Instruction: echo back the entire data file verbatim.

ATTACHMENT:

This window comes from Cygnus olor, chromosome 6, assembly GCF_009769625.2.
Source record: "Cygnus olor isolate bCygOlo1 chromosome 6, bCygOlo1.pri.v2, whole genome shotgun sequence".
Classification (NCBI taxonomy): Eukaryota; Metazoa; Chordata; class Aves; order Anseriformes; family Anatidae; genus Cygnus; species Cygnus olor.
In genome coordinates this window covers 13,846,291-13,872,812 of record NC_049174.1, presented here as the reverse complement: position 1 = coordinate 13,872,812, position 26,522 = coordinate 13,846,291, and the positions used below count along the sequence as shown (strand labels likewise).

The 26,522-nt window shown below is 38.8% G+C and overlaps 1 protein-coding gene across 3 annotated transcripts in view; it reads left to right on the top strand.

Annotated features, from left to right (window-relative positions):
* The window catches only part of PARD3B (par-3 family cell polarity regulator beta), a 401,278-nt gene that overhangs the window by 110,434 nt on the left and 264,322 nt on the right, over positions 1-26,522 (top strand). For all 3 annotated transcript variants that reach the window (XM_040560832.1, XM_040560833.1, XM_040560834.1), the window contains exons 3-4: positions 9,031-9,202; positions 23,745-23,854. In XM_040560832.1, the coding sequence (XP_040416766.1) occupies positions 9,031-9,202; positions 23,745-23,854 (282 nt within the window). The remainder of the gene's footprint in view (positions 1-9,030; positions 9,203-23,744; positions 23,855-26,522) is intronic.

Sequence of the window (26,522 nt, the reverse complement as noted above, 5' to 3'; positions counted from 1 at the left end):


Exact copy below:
This window comes from Cygnus olor, chromosome 6, assembly GCF_009769625.2.
Source record: "Cygnus olor isolate bCygOlo1 chromosome 6, bCygOlo1.pri.v2, whole genome shotgun sequence".
Classification (NCBI taxonomy): Eukaryota; Metazoa; Chordata; class Aves; order Anseriformes; family Anatidae; genus Cygnus; species Cygnus olor.
In genome coordinates this window covers 13,846,291-13,872,812 of record NC_049174.1, presented here as the reverse complement: position 1 = coordinate 13,872,812, position 26,522 = coordinate 13,846,291, and the positions used below count along the sequence as shown (strand labels likewise).

The 26,522-nt window shown below is 38.8% G+C and overlaps 1 protein-coding gene across 3 annotated transcripts in view; it reads left to right on the top strand.

Annotated features, from left to right (window-relative positions):
* The window catches only part of PARD3B (par-3 family cell polarity regulator beta), a 401,278-nt gene that overhangs the window by 110,434 nt on the left and 264,322 nt on the right, over positions 1-26,522 (top strand). For all 3 annotated transcript variants that reach the window (XM_040560832.1, XM_040560833.1, XM_040560834.1), the window contains exons 3-4: positions 9,031-9,202; positions 23,745-23,854. In XM_040560832.1, the coding sequence (XP_040416766.1) occupies positions 9,031-9,202; positions 23,745-23,854 (282 nt within the window). The remainder of the gene's footprint in view (positions 1-9,030; positions 9,203-23,744; positions 23,855-26,522) is intronic.

Sequence of the window (26,522 nt, the reverse complement as noted above, 5' to 3'; positions counted from 1 at the left end):